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Prince v. Oregon Mutual Insurance Co.

United States District Court, D. Nevada

March 28, 2017

JOSEPH PRINCE, Plaintiff,
v.
OREGON MUTUAL INSURANCE COMPANY, an Oregon corporation, Defendant.

          ORDER

         Before the court is defendant Oregon Mutual Insurance Company's (“Oregon Mutual”) motion to dismiss for lack of personal jurisdiction, in the alternative to dismiss for improper venue, in the alternative to transfer for improper venue, or in the alternative to transfer for convenience. (ECF No. 5). Plaintiff responded (ECF No. 7) and Oregon Mutual replied (ECF No. 8).

         I. Background

         This action arises out of a coverage dispute between plaintiff, an Idaho resident, against Oregon Mutual, an Oregon corporation whose principal place of business is Oregon, regarding plaintiff's claim for underinsured motorist coverage. On June 30, 2011, plaintiff was involved in a car accident with Courtney Spring on State Route 225 near the Wild Horse Recreation Area, Elko, County, Nevada. Plaintiff was the permissive driver of the truck owned by Doug Smith. Doug Smith had a personal automobile insurance policy with Farmers Insurance Group, issued in Idaho, which had underinsured motorist limits of $100, 000. Plaintiff also had a personal automobile insurance policy with Oregon Mutual, issued in Idaho, covering plaintiff as an insured and had underinsured motorist limits of $100, 000. Plaintiff's medical expenses resulting from the accident exceed $99, 728.32 and his loss of earnings exceed $96, 492.64. O n November 15, 2011, plaintiff filed suit against Courtney Spring. On June 13, 2013, plaintiff received the liability limits of $100, 000 from Courtney Spring. Plaintiff alleges that “[t]he difference in limits or offset underinsured motorist coverage required the first $100, 000 of the $200, 000 underinsured motorist coverage available to Plaintiff to be offset against the $100, 000 liability limits paid by Courtney Spring through his personal automobile liability insurance policy, thereby providing $100, 000 in underinsured motorist benefits available to Plaintiff as compensation for his serious and permanent injuries.” (ECF No. 1 at ¶ 17).

         On August 25, 2016, Plaintiff filed a complaint requesting declaratory relief regarding whether the automobile insurance policy provided by Oregon Mutual provides $100, 000 underinsured motorist coverage to plaintiff for the injuries plaintiff sustained as a result of a June 30, 2011 accident. (ECF No. 1). The complaint states that there is diversity jurisdiction pursuant to 28 U.S.C. § 1332 and that venue is appropriate in this district pursuant to 28 U.S.C. § 1391(b)(2) because a substantial part of the events or omissions giving rise to the claim occurred in this district.

         II. Motion to Transfer Venue

         The court first addresses the Oregon Mutual's motion to transfer venue pursuant to 28 U.S.C. § 1404(a). Section 1404 establishes that “[f]or the convenience of parties and witnesses, in the interest of justice, a district court may transfer any civil action to any other district or division where it might have been brought.” 28 U.S.C. § 1404(a). The moving party bears the burden of showing that an adequate alternative forum exists. Jones v. GNC Franchising, Inc., 211 F.3d 495, 499 n. 22 (9th Cir. 2000).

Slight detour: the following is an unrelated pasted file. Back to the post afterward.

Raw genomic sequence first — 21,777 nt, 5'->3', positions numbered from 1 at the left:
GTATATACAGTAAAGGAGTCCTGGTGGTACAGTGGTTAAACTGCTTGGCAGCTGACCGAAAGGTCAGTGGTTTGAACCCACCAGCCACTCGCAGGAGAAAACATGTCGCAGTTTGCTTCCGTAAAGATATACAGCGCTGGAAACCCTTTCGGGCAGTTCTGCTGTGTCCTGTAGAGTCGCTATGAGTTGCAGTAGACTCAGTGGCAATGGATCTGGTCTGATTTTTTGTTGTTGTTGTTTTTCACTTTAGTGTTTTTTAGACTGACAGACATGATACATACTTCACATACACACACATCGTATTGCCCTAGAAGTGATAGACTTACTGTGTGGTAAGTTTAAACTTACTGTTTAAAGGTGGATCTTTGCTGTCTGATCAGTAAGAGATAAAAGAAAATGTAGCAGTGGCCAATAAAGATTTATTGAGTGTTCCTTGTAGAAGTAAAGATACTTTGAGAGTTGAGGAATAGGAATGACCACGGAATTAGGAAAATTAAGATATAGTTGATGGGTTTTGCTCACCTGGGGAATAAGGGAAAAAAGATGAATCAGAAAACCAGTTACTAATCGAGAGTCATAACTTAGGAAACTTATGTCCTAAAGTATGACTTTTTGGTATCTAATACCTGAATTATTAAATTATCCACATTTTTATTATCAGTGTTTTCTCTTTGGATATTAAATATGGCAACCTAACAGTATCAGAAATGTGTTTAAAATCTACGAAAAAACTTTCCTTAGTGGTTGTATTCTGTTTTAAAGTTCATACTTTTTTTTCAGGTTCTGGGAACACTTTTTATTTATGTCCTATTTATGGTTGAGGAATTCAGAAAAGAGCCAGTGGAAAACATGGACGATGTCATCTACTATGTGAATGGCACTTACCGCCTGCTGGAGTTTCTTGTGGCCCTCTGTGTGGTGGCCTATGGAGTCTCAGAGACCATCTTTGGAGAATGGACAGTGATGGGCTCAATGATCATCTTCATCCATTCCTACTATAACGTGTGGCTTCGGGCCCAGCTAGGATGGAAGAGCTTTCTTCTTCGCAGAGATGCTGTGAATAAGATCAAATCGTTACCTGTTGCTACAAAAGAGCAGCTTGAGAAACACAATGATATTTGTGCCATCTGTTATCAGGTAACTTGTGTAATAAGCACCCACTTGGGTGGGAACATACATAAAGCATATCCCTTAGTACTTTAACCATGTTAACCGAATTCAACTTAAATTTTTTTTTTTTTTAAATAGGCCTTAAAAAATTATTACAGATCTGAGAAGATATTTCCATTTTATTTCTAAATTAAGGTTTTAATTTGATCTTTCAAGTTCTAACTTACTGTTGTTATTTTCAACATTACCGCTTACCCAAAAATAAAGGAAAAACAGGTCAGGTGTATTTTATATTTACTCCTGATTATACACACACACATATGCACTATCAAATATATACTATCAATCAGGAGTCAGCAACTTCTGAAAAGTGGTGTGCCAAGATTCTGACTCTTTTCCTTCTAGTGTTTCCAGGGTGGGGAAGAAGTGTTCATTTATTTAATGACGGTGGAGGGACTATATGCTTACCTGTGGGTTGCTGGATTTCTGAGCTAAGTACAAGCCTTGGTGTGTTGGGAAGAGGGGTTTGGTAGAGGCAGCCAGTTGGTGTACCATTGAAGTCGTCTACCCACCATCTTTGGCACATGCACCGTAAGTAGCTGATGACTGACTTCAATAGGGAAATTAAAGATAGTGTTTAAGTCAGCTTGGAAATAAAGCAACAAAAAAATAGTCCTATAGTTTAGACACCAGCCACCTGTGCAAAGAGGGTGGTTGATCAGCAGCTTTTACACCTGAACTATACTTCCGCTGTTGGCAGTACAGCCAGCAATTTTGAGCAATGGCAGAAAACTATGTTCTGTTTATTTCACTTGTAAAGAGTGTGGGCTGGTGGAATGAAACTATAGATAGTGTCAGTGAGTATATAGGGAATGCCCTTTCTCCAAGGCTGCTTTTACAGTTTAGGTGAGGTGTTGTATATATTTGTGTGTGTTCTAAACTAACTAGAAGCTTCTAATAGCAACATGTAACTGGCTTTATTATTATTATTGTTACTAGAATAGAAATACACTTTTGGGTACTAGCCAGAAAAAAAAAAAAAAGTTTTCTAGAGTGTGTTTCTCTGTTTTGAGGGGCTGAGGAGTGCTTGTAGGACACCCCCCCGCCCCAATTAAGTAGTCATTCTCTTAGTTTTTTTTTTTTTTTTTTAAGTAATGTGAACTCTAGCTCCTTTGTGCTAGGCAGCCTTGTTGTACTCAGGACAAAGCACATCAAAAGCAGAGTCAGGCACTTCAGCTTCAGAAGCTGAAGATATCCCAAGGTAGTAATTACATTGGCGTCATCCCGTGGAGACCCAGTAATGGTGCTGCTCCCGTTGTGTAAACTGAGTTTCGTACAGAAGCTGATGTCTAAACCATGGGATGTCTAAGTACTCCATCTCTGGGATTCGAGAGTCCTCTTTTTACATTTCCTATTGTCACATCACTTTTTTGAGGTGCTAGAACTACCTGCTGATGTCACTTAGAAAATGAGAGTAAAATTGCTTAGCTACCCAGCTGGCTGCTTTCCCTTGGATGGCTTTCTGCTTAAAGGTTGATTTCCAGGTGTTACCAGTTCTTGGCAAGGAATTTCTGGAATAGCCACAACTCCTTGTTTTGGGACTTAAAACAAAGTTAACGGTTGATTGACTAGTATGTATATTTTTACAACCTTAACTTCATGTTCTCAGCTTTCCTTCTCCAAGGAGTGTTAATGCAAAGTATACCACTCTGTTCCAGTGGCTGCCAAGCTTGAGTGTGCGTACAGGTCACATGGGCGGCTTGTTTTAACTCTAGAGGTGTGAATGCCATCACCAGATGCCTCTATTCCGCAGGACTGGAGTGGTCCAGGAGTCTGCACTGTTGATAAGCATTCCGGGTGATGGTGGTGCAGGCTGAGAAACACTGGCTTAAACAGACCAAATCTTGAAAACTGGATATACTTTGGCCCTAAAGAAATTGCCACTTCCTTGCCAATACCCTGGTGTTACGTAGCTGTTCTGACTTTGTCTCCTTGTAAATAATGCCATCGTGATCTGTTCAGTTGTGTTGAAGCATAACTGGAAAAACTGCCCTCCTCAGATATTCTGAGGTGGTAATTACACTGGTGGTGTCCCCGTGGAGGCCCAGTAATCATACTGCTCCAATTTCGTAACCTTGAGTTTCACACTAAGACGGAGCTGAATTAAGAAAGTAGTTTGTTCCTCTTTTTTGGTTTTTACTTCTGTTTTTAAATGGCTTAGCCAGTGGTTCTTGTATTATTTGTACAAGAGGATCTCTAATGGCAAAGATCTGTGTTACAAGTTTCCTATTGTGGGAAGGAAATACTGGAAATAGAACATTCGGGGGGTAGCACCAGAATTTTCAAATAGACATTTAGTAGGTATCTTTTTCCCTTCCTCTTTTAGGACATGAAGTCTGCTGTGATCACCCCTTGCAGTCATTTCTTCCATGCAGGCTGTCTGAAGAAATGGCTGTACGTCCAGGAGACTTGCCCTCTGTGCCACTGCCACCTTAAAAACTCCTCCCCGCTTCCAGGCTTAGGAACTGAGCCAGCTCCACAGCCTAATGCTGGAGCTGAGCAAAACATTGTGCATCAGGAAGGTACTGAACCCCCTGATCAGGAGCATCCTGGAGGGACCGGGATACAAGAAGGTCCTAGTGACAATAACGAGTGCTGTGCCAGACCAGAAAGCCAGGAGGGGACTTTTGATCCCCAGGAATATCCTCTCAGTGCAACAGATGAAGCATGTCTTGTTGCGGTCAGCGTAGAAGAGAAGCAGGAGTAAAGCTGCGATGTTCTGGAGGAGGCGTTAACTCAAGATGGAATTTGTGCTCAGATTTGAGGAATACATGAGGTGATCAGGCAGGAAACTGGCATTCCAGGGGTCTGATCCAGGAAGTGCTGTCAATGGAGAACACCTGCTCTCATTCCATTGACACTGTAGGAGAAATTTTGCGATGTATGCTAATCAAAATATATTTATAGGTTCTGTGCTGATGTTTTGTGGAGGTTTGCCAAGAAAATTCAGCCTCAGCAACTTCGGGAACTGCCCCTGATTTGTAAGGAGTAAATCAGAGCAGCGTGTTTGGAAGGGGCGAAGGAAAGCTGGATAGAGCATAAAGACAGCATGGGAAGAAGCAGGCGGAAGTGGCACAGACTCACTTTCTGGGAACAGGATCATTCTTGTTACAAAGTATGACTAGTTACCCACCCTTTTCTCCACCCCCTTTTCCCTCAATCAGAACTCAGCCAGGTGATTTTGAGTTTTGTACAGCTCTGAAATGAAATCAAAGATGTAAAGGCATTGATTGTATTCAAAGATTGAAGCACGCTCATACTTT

Motions to transfer under § 1404(a) are adjudicated through an “individualized, case-by-case consideration of convenience and fairness.” Id. at 498(quoting Stewart Org. Inc. v. Ricoh Corp., 487 U.S. 22, 29 (1988)). In determining whether transfer is appropriate in a particular case, the court is required to weigh multiple factors.

For example, the court may consider: (1) the location where the relevant agreements were negotiated and executed, (2) the state that is most familiar with the governing law, (3) the plaintiff's choice of forum, (4) the respective parties' contacts with the forum, (5) the contacts relating to the plaintiff's cause of action in the chosen forum, (6) the differences in the costs of litigation in the two forums, (7) the availability of compulsory process to compel attendance of unwilling non-party witnesses, and (8) the ease of access to sources of proof.

Id. at 498-99.

         A. Action Could Have Been Brought in the District of Idaho

         Here, the action could have been brought in the United States District Court for the District of Idaho, Southern Division. First, venue is proper because substantial conduct giving rise to the claim occurred in Idaho-the insurance contract was executed in Idaho and the alleged denial of coverage occurred in Idaho. See 28 U.S.C. § 1391(b)(2). Second, the federal district court in Idaho has personal jurisdiction over the defendant as Oregon Mutual has sufficient minimum contacts with Idaho. Oregon Mutual does business writing insurance policies in Idaho and executed the contract at issue in Idaho. Finally, the parties do not dispute that the federal district court in Idaho would have diversity jurisdiction over plaintiff's claims.

         B. Convenience of the Parties and Interests of Justice

         1. Where relevant agreements were negotiated and executed

         The only agreement at issue is the insurance contract entered into between Oregon Mutual and Ronetta Smith. (ECF No. 5, Exhibit A). The record reflects that this agreement was negotiated and ...


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